World Fisheries and Aquaculture Production Topic of Free Lecture

An overview of the world fisheries and aquaculture production is the topic of a free Science & Technology lecture at VIU’s Nanaimo campus on Wednesday, Jan. 28 from 7 to 8 pm.

January 28, 2015 - 12:30pm

Dr. Donald Noakes, the new Dean of Science at Vancouver Island University (VIU) will provide an overview of the world fisheries and aquaculture production and discuss its global importance and development in a free Science & Technology lecture at VIU’s Nanaimo campus on Wednesday, Jan. 28, from 7 to 8 pm in Room 109, Building 356, 900 Fifth Street.

Please note that the speaker for tonight’s lecture has changed from the original schedule released in early January.

The Science and Technology Lecture Series is a free lecture series open to the public. It is held each Wednesday from 7 to 8 pm.

Dr. Noakes will discuss how fish is an important source of animal protein providing 4.2 billion people with about 15 percent of their average annual per capita intake.

In 2010, that represented approximately 18.6 kiligrams of fish per person, which is more than double the per capita consumption of fish in 1960s. Demand for fish for human consumption is expected to substantially increase in the future given its economic and health benefits and this will be further compounded by population growth.

Today, about half of the fish consumed by humans is the product of some form of aquaculture and the relative and absolute contribution of this important sector will only increase in the future. Production from all capture fisheries increased steadily from about 18 million tons in early 1950s until the early 1990s when the annual production levelled off at approximately 90 million tons.

In 2010, world aquaculture production reached 59.9 million tons for fish, shellfish and invertebrates with an additional 19 million tons of aquatic plants. Globally, aquaculture production is currently growing at a rate of about five percent per year.

In 2008 there were about 44.4 million people directly engaged in fisheries and aquaculture work (with indirect employment in the order of 130 million) compared to 16.7 million people directly employed in 1980. Since 2000, all of the new net job production in the fisheries and aquaculture sector has been in the aquaculture industry primarily in rural communities in developing countries where they have resulted in enormous local and regional social and economic benefits. Diversification and technological advances have and will continue to support development in this important food sector.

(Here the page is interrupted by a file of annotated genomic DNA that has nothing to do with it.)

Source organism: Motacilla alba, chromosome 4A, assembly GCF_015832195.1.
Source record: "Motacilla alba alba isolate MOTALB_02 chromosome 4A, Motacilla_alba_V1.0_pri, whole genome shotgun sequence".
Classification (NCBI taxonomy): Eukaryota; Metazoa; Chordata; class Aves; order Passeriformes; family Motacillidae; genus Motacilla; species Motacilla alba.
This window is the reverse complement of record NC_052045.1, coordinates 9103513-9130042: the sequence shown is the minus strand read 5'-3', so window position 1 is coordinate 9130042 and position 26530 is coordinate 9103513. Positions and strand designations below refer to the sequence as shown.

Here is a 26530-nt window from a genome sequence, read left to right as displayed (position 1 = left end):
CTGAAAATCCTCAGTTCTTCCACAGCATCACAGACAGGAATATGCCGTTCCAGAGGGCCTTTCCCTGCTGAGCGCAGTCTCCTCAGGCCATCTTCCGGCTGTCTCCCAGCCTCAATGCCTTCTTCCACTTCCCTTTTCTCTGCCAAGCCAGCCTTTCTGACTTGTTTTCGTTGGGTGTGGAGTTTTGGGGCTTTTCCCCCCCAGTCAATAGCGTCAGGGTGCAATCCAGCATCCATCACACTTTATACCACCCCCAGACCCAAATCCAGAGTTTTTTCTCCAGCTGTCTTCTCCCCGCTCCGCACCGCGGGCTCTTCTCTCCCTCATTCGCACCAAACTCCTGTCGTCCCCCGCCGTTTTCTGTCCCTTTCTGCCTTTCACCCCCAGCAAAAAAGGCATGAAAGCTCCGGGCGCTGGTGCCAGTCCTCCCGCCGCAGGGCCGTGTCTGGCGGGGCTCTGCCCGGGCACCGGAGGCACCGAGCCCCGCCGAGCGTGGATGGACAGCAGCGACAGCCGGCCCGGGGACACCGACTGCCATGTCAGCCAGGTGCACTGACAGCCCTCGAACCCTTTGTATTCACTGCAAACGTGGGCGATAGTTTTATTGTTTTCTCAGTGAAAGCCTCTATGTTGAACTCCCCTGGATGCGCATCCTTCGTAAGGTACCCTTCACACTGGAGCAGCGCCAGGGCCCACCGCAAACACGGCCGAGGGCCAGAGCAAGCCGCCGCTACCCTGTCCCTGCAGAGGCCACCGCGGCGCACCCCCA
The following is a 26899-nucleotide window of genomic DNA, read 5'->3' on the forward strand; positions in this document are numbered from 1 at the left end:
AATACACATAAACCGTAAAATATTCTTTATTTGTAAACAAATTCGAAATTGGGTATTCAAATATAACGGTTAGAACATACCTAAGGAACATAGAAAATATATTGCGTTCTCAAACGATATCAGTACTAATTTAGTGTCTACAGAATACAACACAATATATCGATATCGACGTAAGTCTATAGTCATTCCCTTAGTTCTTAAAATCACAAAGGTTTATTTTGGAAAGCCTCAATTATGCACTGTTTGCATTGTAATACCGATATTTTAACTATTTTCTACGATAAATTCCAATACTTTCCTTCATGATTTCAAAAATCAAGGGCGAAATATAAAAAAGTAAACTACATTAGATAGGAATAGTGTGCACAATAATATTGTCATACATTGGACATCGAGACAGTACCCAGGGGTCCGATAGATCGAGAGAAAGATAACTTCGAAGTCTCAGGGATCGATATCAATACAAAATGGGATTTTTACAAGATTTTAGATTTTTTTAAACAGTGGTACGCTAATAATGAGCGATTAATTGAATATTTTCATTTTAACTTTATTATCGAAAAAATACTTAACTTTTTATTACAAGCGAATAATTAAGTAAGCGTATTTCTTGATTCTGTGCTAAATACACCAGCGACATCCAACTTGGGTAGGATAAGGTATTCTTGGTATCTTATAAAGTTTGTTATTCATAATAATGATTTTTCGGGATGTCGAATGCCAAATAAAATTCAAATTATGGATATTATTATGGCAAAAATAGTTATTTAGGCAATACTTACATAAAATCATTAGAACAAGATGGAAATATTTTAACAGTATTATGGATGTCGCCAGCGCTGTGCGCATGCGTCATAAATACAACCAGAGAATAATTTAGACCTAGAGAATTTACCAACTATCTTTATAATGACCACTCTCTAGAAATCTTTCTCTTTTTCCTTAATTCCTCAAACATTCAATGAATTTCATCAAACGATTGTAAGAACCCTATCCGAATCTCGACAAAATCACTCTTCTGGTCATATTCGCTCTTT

Dr. Noakes completed his PhD in Systems Design Engineering from the University of Waterloo in 1985 and worked for Fisheries and Oceans Canada for 19 years including 10 years as Director of the Pacific Biological Station in Nanaimo.

Prior to joining Vancouver Island University as the Dean, Faculty of Science and Technology, Dr. Noakes was Dean of Advanced Technologies and Mathematics and Professor - Department of Mathematics and Statistics at Thompson Rivers University in Kamloops, BC. He has published extensively in the fields of fisheries science and water resources and has expertise in statistical analysis, mathematical modeling, fisheries population dynamics, climate change, and fisheries management and policy.

In addition to leading and directing large complex science organizations, Dr. Noakes has acted as scientific advisory to a number of fisheries and marine science organizations and is Editor-in-Chief of the journal Marine and Coastal Fisheries. He is a licenced professional engineer in British Columbia and Ontario, a member of the Institute of Electrical and Electronic Engineers and American Fisheries Society, and Fellow of the American Institute of Fisheries Research Biologists. Dr. Noakes has also received a number of prestigious awards including the University of Waterloo, Faculty of Engineering Alumni Achievement Medal, the Government of Canada Science Award to Leaders in Sustainable Development, and the Queen’s Golden Jubilee Medal.

For more information on the Science & Technology lecture series, please visit

Tags: In the Community